He was also one of the few to depart with his reputation still intact. But perhaps more than any of his contemporaries, the standing of the man who ruled over Zambia for 27 years is clouded with ambiguity.
The charismatic President who won accolades for bowing out peacefully after losing an election was also the authoritarian who introduced a one-party state.
The pioneer of “African socialism” was the man who cut a supply-side deal with the International Monetary Fund (IMF).
The nationalist leader known for personal probity planned to give huge tracts of farmland to an Indian guru. The revolutionary who gave sanctuary to liberation movements was also a friend of US presidents.
I met him in 1989 when I helped organise a delegation of 120 white South African notables for a conference with the then-banned and exiled African National Congress, which was fighting for the liberation of black South Africans, in Lusaka.
“KK”, as he was known, shed tears as he welcomed guests, who included the liberal MP Helen Suzman, known for her defiant opposition to the apartheid government.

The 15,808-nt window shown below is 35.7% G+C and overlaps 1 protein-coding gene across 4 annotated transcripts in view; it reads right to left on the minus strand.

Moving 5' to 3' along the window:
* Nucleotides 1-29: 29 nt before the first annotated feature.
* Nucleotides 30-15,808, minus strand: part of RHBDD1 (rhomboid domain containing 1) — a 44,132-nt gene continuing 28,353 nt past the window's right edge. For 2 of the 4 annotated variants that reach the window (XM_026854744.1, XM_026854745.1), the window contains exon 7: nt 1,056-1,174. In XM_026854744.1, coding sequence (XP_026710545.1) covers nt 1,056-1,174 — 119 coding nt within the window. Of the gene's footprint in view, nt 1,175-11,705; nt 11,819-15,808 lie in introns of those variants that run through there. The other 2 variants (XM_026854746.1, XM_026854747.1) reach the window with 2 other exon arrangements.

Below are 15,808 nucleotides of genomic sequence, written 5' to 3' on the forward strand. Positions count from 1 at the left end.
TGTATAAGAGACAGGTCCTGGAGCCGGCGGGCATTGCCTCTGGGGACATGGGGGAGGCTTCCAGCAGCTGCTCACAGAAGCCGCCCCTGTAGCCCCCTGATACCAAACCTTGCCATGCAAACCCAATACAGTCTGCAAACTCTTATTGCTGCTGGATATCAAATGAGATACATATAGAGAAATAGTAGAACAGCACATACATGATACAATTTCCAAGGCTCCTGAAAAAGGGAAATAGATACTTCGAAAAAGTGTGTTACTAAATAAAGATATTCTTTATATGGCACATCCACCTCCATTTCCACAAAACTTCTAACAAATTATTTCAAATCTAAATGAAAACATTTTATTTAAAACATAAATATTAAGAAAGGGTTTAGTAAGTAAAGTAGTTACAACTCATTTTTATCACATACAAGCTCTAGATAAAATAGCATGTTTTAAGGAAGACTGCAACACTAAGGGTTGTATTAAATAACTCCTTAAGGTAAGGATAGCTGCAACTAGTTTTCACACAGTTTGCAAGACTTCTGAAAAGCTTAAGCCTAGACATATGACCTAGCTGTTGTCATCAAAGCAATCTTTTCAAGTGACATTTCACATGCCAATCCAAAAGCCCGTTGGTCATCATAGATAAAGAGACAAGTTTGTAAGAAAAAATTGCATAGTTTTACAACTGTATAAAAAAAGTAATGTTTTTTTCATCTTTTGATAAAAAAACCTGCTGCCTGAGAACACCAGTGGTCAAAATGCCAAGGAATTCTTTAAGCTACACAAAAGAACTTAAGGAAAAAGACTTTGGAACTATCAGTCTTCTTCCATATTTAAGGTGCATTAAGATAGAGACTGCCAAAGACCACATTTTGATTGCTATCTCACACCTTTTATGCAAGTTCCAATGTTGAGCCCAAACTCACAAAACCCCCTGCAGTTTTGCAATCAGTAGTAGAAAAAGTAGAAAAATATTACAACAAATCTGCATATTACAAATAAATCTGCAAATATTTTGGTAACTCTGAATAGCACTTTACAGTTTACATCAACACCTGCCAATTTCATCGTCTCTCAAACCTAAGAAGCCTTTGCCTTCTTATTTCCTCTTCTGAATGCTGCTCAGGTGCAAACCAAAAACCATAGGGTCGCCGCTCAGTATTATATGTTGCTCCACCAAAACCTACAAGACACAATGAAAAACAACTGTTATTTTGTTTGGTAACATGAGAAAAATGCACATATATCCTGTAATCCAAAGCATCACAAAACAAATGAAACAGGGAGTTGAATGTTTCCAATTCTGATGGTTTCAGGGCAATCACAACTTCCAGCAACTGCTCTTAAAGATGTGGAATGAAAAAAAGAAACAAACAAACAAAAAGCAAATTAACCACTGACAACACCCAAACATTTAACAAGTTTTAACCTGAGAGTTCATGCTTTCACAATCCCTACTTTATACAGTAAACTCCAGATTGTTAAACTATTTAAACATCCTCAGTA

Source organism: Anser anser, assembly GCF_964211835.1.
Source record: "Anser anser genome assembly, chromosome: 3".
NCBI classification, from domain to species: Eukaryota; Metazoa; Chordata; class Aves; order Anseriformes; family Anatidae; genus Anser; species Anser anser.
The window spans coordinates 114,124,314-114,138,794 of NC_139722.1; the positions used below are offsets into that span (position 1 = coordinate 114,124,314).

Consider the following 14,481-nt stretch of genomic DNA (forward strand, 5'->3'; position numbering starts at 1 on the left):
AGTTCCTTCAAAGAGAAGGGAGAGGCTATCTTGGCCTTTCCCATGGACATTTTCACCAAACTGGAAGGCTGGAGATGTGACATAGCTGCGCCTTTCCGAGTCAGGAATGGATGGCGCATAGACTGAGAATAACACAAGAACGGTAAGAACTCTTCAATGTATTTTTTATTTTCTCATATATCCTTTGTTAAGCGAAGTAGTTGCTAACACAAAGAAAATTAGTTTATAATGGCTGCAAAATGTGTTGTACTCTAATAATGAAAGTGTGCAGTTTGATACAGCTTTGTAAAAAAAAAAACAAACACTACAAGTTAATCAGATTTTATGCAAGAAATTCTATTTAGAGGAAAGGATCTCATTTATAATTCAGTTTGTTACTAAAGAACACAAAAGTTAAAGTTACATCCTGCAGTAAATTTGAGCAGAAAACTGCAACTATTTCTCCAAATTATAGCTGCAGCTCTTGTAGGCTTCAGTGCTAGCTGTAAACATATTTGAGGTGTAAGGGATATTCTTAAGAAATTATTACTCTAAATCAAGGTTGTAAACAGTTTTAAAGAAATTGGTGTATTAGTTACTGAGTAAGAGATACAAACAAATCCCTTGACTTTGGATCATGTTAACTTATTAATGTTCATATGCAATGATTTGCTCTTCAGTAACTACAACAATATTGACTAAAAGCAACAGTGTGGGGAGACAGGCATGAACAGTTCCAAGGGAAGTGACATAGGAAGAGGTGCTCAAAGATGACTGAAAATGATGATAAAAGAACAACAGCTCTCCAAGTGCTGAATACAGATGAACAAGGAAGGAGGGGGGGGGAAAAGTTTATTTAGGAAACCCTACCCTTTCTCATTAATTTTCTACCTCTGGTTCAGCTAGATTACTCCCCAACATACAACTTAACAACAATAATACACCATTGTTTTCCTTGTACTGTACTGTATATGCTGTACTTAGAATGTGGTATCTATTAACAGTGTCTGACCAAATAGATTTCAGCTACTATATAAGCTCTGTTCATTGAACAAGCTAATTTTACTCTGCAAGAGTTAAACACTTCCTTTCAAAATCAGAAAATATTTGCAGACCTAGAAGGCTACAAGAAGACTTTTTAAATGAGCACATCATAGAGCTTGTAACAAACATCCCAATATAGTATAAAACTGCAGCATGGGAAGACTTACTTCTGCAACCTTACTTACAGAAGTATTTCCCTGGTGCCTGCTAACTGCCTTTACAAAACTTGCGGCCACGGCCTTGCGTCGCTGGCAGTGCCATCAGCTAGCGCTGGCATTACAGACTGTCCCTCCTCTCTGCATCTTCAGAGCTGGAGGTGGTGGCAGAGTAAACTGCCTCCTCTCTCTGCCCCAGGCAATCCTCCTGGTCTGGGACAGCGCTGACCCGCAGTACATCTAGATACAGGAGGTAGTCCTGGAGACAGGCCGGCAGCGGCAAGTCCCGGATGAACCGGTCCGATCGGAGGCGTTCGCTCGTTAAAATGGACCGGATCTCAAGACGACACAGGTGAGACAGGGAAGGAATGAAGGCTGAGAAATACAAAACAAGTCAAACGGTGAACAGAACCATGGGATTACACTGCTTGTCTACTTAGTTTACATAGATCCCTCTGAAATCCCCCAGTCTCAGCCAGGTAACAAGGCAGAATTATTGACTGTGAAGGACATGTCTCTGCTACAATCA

By then, he’d been President for a quarter of a century and seemed a permanent fixture at the apex of southern African politics. And yet, as it turned out, he was on his final lap.
He exuded an image of the benign monarch, a much-loved father to his people, known for his endearing quirks – safari suits, waving white handkerchiefs, ballroom dancing, singing his own songs while cycling, and crying in public.
And yet there was also a hard edge to the politics and persona of the man, whose powerful personality helped make Zambia a major player in Africa and the world for three decades.
Kenneth David Kaunda was born in Chinsali, Northern Zambia, on October 24 1924. Like so many of his generation of African liberation leaders, he came from a family of the mission-educated middle class.
He was the baby among eight children. His father was a Presbyterian missionary-teacher and his mother was the first qualified African woman teacher in the country.
He followed his parents’ profession, first in Zambia (then Northern Rhodesia), where he became a head teacher before his 21st birthday. He also taught in then Tanganyika (Tanzania), where he became a lifelong admirer of future President Julius Nyerere, whose “Ujamaa” brand of African socialism he tried to follow.
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